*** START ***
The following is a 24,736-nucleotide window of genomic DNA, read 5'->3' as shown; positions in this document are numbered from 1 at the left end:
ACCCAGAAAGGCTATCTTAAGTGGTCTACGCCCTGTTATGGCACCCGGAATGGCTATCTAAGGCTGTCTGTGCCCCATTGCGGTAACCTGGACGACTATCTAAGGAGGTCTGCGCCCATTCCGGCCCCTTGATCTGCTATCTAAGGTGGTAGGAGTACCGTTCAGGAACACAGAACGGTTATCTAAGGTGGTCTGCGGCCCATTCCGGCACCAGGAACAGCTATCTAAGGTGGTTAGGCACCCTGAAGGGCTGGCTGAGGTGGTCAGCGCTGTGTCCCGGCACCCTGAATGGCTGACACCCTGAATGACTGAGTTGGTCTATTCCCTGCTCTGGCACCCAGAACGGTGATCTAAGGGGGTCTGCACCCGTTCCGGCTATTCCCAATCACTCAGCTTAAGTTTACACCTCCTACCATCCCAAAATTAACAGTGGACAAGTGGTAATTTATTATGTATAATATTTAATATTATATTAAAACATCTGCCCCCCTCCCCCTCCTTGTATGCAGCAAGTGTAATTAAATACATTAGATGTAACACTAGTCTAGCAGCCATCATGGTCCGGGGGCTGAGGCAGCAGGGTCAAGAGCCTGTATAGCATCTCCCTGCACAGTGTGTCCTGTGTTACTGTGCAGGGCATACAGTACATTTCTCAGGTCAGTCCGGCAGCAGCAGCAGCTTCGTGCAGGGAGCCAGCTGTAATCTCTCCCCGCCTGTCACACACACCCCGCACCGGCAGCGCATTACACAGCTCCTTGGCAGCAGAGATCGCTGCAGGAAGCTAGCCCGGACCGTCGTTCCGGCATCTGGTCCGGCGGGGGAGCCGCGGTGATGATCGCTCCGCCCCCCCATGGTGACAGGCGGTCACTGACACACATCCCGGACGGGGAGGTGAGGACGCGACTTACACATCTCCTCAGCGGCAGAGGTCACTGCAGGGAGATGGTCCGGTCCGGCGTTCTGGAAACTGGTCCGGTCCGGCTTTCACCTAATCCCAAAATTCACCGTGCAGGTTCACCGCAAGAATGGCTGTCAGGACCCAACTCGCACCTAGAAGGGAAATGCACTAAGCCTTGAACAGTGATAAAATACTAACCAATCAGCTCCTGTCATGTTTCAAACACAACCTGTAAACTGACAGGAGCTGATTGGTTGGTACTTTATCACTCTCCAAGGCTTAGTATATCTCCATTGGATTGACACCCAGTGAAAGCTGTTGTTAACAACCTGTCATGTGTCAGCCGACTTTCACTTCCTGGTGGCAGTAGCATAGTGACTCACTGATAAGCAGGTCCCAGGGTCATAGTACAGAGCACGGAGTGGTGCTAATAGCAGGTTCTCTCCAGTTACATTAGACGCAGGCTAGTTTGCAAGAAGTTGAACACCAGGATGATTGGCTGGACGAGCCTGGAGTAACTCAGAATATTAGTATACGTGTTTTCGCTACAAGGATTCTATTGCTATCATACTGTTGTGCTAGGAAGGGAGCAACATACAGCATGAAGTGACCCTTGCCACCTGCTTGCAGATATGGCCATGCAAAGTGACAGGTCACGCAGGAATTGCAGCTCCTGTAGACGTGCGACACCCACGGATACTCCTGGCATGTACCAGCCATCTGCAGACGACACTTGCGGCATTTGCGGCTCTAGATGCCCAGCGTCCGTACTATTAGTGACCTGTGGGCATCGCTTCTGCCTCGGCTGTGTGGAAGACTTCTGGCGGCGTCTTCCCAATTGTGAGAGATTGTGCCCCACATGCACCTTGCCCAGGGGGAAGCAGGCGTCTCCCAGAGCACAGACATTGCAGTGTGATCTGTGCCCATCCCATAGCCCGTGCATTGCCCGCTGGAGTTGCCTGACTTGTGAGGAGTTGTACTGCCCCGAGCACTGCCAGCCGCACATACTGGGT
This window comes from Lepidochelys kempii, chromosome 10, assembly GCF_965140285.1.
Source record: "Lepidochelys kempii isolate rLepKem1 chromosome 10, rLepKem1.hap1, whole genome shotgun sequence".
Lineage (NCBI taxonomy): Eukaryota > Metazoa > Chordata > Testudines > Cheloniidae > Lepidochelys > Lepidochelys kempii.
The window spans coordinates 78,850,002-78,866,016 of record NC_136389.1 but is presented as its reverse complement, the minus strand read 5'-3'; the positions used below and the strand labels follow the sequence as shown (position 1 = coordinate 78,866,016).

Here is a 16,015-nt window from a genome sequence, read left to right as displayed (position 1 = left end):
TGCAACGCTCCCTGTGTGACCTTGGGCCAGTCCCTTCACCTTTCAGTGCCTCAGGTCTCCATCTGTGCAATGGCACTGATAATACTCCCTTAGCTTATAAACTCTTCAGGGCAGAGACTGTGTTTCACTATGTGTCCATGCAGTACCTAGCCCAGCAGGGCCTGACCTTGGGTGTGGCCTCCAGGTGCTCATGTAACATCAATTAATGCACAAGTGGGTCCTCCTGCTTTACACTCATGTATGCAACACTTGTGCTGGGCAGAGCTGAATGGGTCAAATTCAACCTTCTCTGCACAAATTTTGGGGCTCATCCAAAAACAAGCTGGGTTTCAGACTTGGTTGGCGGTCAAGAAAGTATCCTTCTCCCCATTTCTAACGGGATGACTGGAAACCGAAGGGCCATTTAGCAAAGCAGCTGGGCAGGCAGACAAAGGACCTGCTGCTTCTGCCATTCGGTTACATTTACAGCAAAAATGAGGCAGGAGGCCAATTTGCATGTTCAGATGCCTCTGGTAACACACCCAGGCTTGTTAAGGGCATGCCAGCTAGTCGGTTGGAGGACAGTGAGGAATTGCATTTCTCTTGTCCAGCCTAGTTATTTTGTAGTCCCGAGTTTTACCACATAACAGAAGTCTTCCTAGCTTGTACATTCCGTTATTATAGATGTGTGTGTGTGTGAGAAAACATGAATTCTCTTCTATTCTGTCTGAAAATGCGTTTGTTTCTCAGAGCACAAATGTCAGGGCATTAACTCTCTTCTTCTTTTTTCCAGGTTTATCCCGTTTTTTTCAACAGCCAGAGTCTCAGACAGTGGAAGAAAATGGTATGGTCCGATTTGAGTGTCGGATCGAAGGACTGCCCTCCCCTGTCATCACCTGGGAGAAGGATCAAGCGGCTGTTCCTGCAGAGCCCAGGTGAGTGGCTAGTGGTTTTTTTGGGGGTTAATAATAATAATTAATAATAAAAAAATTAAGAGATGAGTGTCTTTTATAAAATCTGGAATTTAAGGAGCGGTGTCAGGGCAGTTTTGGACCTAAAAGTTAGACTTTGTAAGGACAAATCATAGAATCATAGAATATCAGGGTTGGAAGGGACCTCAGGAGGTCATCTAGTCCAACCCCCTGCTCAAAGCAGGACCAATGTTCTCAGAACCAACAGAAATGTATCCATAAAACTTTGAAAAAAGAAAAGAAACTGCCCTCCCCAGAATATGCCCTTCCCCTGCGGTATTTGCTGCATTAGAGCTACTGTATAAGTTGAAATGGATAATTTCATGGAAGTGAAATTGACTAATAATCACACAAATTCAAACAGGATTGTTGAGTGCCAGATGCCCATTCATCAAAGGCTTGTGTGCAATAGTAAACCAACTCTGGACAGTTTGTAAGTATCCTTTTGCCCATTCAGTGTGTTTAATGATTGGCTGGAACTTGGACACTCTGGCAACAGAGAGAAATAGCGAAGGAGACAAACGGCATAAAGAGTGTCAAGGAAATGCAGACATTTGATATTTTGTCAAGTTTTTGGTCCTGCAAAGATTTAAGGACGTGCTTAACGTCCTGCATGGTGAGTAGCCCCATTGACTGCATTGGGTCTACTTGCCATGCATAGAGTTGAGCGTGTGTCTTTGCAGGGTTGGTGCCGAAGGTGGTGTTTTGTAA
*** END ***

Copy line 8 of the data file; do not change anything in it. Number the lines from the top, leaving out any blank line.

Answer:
TGCAACGCTCCCTGTGTGACCTTGGGCCAGTCCCTTCACCTTTCAGTGCCTCAGGTCTCCATCTGTGCAATGGCACTGATAATACTCCCTTAGCTTATAAACTCTTCAGGGCAGAGACTGTGTTTCACTATGTGTCCATGCAGTACCTAGCCCAGCAGGGCCTGACCTTGGGTGTGGCCTCCAGGTGCTCATGTAACATCAATTAATGCACAAGTGGGTCCTCCTGCTTTACACTCATGTATGCAACACTTGTGCTGGGCAGAGCTGAATGGGTCAAATTCAACCTTCTCTGCACAAATTTTGGGGCTCATCCAAAAACAAGCTGGGTTTCAGACTTGGTTGGCGGTCAAGAAAGTATCCTTCTCCCCATTTCTAACGGGATGACTGGAAACCGAAGGGCCATTTAGCAAAGCAGCTGGGCAGGCAGACAAAGGACCTGCTGCTTCTGCCATTCGGTTACATTTACAGCAAAAATGAGGCAGGAGGCCAATTTGCATGTTCAGATGCCTCTGGTAACACACCCAGGCTTGTTAAGGGCATGCCAGCTAGTCGGTTGGAGGACAGTGAGGAATTGCATTTCTCTTGTCCAGCCTAGTTATTTTGTAGTCCCGAGTTTTACCACATAACAGAAGTCTTCCTAGCTTGTACATTCCGTTATTATAGATGTGTGTGTGTGTGAGAAAACATGAATTCTCTTCTATTCTGTCTGAAAATGCGTTTGTTTCTCAGAGCACAAATGTCAGGGCATTAACTCTCTTCTTCTTTTTTCCAGGTTTATCCCGTTTTTTTCAACAGCCAGAGTCTCAGACAGTGGAAGAAAATGGTATGGTCCGATTTGAGTGTCGGATCGAAGGACTGCCCTCCCCTGTCATCACCTGGGAGAAGGATCAAGCGGCTGTTCCTGCAGAGCCCAGGTGAGTGGCTAGTGGTTTTTTTGGGGGTTAATAATAATAATTAATAATAAAAAAATTAAGAGATGAGTGTCTTTTATAAAATCTGGAATTTAAGGAGCGGTGTCAGGGCAGTTTTGGACCTAAAAGTTAGACTTTGTAAGGACAAATCATAGAATCATAGAATATCAGGGTTGGAAGGGACCTCAGGAGGTCATCTAGTCCAACCCCCTGCTCAAAGCAGGACCAATGTTCTCAGAACCAACAGAAATGTATCCATAAAACTTTGAAAAAAGAAAAGAAACTGCCCTCCCCAGAATATGCCCTTCCCCTGCGGTATTTGCTGCATTAGAGCTACTGTATAAGTTGAAATGGATAATTTCATGGAAGTGAAATTGACTAATAATCACACAAATTCAAACAGGATTGTTGAGTGCCAGATGCCCATTCATCAAAGGCTTGTGTGCAATAGTAAACCAACTCTGGACAGTTTGTAAGTATCCTTTTGCCCATTCAGTGTGTTTAATGATTGGCTGGAACTTGGACACTCTGGCAACAGAGAGAAATAGCGAAGGAGACAAACGGCATAAAGAGTGTCAAGGAAATGCAGACATTTGATATTTTGTCAAGTTTTTGGTCCTGCAAAGATTTAAGGACGTGCTTAACGTCCTGCATGGTGAGTAGCCCCATTGACTGCATTGGGTCTACTTGCCATGCATAGAGTTGAGCGTGTGTCTTTGCAGGGTTGGTGCCGAAGGTGGTGTTTTGTAA